The U.S. Small Business Administration actually offers a few loan options to choose from, including:
- Microloan Program – This program offers small, short-term loans for small businesses and qualifying non-profit childcare centers.
- 7a Loan Program – The most common loan program offered by the Small Business Administration, the 7a Loan Program offers financial help for certain specialized businesses, including farms, agricultural business, franchises, and fishing vessels.
- CDC/504 Loans – This program is mainly for real estate equipment and other major fixed-assets.
Small businesses can apply for SBA loans through any bank that offers them or a local Certified Development Company. The process starts with an application that has to be approved and underwritten by a bank or small business lender before it is sent to the Small Business Administration. The SBA then performs its own approval and underwriting processes under its own specific guidelines. Once both organizations have approved the loan, the bank or financial institution disburses the funds and services the loans. The SBA is only there to cover you if you default.
While every lender will have its own specific criteria, requirements for an SBA loan often include:
- Enough cash flow to make loan payments
- Assets and collateral
- Good personal credit history
The disadvantages to SBA loans often come down to the upfront costs and processing time. You can often expect to pay origination fees and closing costs, on top of fees for SBA approval (often up to 3.5 percent of the total loan amount). Two approval and underwriting processes may also mean two different forms of collateral or valuations of property, which can all add up. Dealing with a financial institution and the SBA may also mean an extended application and approval process.
However, SBA loans can have some big perks for small businesses. While most lenders will generally want shorter terms for other loans, SBA loans often offer extended loan terms. This not only makes for a more affordable loan payment but also makes qualifying for a loan much easier, while ensuring greater flexibility throughout the longevity of the loan. Although SBA loans do require collateral, the requirements for collateral are much more flexible. Most business loans require a form of collateral that is at least 100 percent (usually more) of the loan amount. The Small Business Administration may allow for lesser collateral as long as the potential borrower meets other criteria.
Equipment loans are specifically reserved for buying business equipment. These can be obtained from a bank or alternative lending sources. Unlike other loans, these loans use the equipment itself as collateral. This means that if you fail to pay your loan or otherwise default, the lender will take the piece of equipment and sell it to recoup any payments.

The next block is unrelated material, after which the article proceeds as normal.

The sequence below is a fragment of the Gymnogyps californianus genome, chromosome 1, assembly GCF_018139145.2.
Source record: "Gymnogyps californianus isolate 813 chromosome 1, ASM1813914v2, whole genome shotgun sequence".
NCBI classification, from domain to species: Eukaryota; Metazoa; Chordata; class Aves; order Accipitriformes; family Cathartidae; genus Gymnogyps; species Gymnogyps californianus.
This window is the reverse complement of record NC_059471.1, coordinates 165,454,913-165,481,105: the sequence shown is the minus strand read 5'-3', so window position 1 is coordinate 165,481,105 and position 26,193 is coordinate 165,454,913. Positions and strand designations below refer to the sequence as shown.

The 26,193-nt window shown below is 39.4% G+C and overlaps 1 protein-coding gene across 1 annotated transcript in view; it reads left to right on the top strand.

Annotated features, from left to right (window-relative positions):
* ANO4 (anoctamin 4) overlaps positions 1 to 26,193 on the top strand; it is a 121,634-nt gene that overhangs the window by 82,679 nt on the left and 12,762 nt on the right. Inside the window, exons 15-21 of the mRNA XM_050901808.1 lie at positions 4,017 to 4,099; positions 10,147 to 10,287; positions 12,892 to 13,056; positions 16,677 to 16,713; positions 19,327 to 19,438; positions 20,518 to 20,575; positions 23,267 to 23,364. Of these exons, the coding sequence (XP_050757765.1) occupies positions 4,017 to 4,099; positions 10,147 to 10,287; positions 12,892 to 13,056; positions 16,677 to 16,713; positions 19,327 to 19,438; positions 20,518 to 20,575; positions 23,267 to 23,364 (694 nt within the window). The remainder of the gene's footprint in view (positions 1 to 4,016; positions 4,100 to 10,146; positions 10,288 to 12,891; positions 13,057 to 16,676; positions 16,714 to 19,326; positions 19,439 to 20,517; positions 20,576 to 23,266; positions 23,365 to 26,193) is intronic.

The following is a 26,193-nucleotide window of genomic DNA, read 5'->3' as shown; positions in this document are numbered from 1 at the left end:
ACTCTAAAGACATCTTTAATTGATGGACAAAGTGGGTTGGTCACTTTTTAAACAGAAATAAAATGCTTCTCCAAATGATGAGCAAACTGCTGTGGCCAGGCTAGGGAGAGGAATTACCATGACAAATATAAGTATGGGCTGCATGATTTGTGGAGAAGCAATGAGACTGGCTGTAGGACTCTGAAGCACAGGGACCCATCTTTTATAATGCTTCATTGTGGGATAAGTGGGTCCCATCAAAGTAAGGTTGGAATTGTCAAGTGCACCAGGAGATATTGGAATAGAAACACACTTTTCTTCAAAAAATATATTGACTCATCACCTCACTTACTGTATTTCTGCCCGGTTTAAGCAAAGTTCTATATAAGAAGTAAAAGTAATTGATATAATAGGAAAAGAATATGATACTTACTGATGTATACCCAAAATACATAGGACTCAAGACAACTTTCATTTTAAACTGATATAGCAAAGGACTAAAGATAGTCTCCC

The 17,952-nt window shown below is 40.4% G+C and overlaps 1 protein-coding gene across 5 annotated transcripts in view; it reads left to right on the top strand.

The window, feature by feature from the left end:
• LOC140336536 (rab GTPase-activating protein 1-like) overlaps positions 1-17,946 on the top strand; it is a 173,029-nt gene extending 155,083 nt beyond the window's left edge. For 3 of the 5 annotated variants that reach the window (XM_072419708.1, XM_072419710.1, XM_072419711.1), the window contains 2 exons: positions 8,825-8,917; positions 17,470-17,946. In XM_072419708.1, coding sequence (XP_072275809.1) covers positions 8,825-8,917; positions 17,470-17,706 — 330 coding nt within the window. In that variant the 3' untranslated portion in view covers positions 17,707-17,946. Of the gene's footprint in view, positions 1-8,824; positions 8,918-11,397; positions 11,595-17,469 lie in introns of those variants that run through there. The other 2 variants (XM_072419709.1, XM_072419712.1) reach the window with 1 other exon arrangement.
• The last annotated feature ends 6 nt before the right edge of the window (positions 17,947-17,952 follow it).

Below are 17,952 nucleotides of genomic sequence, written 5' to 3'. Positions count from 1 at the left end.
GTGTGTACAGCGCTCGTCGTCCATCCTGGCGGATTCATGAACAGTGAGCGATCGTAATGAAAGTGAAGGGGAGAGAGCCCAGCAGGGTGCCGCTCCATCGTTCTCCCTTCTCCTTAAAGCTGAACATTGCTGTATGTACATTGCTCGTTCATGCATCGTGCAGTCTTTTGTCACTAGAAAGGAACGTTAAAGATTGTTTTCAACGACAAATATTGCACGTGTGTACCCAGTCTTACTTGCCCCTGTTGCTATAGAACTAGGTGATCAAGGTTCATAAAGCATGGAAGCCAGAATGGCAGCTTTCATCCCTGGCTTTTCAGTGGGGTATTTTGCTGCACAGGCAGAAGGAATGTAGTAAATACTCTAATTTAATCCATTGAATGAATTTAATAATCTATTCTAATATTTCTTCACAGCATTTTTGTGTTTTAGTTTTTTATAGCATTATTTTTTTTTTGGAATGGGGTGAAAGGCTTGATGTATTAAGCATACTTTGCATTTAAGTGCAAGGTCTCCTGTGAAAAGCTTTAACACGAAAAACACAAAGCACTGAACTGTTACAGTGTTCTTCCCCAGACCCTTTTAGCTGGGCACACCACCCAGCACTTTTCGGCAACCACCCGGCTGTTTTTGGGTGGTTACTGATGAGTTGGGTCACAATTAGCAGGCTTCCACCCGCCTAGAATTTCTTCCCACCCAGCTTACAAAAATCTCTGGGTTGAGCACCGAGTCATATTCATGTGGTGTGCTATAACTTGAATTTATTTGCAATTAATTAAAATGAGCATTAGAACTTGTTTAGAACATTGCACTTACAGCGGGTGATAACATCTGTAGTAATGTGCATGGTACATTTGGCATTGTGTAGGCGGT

Equipment loans are a boon for startups and newer businesses. Where traditional business loans often require at least two to three years of profitable operation, equipment loans are much easier to qualify for. Credit rating and business history aren’t as important as the value of the piece of equipment being financed (though some lenders may still have minimum credit rating requirements). That ultimately equates to a faster application and approval process, which can be a big concern if a critical piece of equipment is broken or malfunctioning.
This also means access to newer, more cutting-edge equipment. With an equipment loan, you can immediately replace any piece of equipment instead of shelling out money to fix a potentially outdated tool or piece of machinery. Some equipment loan programs even offer trade-in opportunities that allow you to trade in older tools for newer models after a set time period.
The typical repayment period for an equipment loan is one to five years, but some can go up to 10 years depending on the shelf-life of the equipment and size of the purchase. Interest rates are usually 6 to 9 percent, though higher credit scores will result in lower interest rates. Down payments tend to be the one downside. While 5 percent is the minimum down payment, most lenders will require a 10 to 20 percent down payment, especially if your credit profile looks risky or if your business is just starting out.
Equipment loans often don’t require a down payment while still offering 80 to 100 percent financing. Some equipment financing lenders offer flexible repayment periods, allowing you to set when you pay (monthly, quarterly, or annually) or defer initial payments for 90 days. Depending on your situation, you may also be able to deduct equipment loans as an operating cost.
Business loans can help you run your business and ensure profitable growth. Del Toro Loan Services can help you with your business loans through services that are customized to your specific budget and needs. Contact us if you have any questions or want to learn more.